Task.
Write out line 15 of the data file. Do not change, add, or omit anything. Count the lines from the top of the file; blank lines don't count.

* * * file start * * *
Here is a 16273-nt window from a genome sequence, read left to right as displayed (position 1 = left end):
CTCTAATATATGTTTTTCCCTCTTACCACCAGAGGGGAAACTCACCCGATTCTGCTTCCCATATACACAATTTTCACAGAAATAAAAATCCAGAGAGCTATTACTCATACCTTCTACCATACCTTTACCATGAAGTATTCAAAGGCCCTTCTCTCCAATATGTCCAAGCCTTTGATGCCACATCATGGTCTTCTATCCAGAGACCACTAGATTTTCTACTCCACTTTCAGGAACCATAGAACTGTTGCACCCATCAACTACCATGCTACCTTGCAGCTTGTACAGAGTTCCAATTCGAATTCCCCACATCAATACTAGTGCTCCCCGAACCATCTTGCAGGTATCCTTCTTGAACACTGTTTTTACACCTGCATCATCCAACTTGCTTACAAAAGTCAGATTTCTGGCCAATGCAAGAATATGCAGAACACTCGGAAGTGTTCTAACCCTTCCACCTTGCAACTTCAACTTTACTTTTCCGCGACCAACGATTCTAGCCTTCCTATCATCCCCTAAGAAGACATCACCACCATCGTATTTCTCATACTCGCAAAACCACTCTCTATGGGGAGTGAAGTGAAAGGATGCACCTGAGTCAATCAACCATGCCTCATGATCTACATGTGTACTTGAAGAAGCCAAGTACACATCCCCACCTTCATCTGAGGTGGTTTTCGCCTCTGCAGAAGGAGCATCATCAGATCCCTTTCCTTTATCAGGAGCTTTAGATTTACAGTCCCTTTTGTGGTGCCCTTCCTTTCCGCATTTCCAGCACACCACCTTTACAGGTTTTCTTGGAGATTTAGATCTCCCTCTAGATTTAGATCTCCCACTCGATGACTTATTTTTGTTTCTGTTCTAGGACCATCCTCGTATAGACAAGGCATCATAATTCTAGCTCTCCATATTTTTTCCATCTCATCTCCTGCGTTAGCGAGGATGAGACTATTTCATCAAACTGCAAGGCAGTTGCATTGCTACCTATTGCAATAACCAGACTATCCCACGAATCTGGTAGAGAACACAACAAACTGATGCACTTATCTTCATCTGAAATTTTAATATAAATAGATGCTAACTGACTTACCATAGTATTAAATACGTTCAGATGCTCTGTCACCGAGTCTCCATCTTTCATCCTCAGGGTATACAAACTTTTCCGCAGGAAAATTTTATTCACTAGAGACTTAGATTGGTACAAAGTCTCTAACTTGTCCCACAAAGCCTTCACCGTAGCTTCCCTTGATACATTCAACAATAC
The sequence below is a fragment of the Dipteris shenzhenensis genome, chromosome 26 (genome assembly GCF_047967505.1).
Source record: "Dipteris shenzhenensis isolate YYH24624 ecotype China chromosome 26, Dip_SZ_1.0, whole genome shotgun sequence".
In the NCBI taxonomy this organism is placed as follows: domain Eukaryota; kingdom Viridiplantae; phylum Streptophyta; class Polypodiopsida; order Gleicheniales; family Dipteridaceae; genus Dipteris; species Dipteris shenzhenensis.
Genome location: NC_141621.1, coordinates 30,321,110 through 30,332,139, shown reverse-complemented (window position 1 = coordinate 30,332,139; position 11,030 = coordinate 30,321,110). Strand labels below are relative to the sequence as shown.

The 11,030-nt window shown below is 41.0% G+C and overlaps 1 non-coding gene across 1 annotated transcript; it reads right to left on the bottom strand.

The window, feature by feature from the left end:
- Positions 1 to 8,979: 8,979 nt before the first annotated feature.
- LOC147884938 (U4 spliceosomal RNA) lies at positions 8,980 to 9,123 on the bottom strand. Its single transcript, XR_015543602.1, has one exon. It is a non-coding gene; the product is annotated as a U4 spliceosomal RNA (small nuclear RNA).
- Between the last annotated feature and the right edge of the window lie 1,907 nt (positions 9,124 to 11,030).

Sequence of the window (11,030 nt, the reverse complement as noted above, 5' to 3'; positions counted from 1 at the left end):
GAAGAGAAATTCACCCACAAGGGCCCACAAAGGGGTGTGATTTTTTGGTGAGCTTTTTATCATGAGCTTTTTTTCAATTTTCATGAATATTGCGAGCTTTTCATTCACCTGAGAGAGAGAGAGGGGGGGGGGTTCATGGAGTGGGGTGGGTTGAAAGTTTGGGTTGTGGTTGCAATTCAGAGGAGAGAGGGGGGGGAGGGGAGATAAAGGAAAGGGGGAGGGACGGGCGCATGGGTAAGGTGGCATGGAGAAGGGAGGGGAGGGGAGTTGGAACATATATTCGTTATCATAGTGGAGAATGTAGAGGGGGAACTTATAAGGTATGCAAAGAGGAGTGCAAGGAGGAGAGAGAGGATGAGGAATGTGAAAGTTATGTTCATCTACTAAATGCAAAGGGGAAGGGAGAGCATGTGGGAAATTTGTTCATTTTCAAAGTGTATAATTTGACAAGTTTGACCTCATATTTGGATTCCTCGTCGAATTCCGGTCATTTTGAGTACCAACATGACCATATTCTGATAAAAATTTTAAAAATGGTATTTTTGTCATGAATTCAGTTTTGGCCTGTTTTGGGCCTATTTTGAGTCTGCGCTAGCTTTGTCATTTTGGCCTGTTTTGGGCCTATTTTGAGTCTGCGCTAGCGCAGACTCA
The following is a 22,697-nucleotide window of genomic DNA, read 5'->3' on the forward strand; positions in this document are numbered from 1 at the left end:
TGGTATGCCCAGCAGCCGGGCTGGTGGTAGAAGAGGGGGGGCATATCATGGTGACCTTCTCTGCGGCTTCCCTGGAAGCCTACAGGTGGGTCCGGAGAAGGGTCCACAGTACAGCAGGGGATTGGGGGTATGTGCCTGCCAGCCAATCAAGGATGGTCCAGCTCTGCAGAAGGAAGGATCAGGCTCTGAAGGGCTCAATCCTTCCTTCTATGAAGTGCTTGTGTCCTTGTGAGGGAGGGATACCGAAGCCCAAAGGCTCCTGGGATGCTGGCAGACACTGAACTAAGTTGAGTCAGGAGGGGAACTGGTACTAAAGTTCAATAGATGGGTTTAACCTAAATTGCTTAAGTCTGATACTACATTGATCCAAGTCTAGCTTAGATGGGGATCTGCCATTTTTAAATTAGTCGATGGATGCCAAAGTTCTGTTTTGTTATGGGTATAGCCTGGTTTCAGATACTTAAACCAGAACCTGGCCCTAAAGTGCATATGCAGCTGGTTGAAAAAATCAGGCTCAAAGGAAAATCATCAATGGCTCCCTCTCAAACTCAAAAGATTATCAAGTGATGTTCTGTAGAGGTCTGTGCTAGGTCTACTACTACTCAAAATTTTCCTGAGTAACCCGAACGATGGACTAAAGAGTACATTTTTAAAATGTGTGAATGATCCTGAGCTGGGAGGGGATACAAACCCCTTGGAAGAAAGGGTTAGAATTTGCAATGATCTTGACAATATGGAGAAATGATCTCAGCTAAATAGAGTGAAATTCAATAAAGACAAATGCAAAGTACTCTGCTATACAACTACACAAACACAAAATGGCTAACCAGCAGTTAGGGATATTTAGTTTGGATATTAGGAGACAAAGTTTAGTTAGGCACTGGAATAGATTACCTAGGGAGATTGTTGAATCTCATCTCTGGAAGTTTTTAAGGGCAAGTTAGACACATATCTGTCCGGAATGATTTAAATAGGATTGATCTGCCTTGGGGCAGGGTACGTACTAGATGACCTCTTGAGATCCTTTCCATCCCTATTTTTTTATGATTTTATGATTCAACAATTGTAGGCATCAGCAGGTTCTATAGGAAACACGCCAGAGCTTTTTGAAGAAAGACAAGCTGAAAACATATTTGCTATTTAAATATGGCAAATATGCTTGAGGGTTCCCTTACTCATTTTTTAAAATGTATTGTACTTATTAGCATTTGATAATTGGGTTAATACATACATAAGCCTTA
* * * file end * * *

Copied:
TGGTATGCCCAGCAGCCGGGCTGGTGGTAGAAGAGGGGGGGCATATCATGGTGACCTTCTCTGCGGCTTCCCTGGAAGCCTACAGGTGGGTCCGGAGAAGGGTCCACAGTACAGCAGGGGATTGGGGGTATGTGCCTGCCAGCCAATCAAGGATGGTCCAGCTCTGCAGAAGGAAGGATCAGGCTCTGAAGGGCTCAATCCTTCCTTCTATGAAGTGCTTGTGTCCTTGTGAGGGAGGGATACCGAAGCCCAAAGGCTCCTGGGATGCTGGCAGACACTGAACTAAGTTGAGTCAGGAGGGGAACTGGTACTAAAGTTCAATAGATGGGTTTAACCTAAATTGCTTAAGTCTGATACTACATTGATCCAAGTCTAGCTTAGATGGGGATCTGCCATTTTTAAATTAGTCGATGGATGCCAAAGTTCTGTTTTGTTATGGGTATAGCCTGGTTTCAGATACTTAAACCAGAACCTGGCCCTAAAGTGCATATGCAGCTGGTTGAAAAAATCAGGCTCAAAGGAAAATCATCAATGGCTCCCTCTCAAACTCAAAAGATTATCAAGTGATGTTCTGTAGAGGTCTGTGCTAGGTCTACTACTACTCAAAATTTTCCTGAGTAACCCGAACGATGGACTAAAGAGTACATTTTTAAAATGTGTGAATGATCCTGAGCTGGGAGGGGATACAAACCCCTTGGAAGAAAGGGTTAGAATTTGCAATGATCTTGACAATATGGAGAAATGATCTCAGCTAAATAGAGTGAAATTCAATAAAGACAAATGCAAAGTACTCTGCTATACAACTACACAAACACAAAATGGCTAACCAGCAGTTAGGGATATTTAGTTTGGATATTAGGAGACAAAGTTTAGTTAGGCACTGGAATAGATTACCTAGGGAGATTGTTGAATCTCATCTCTGGAAGTTTTTAAGGGCAAGTTAGACACATATCTGTCCGGAATGATTTAAATAGGATTGATCTGCCTTGGGGCAGGGTACGTACTAGATGACCTCTTGAGATCCTTTCCATCCCTATTTTTTTATGATTTTATGATTCAACAATTGTAGGCATCAGCAGGTTCTATAGGAAACACGCCAGAGCTTTTTGAAGAAAGACAAGCTGAAAACATATTTGCTATTTAAATATGGCAAATATGCTTGAGGGTTCCCTTACTCATTTTTTAAAATGTATTGTACTTATTAGCATTTGATAATTGGGTTAATACATACATAAGCCTTA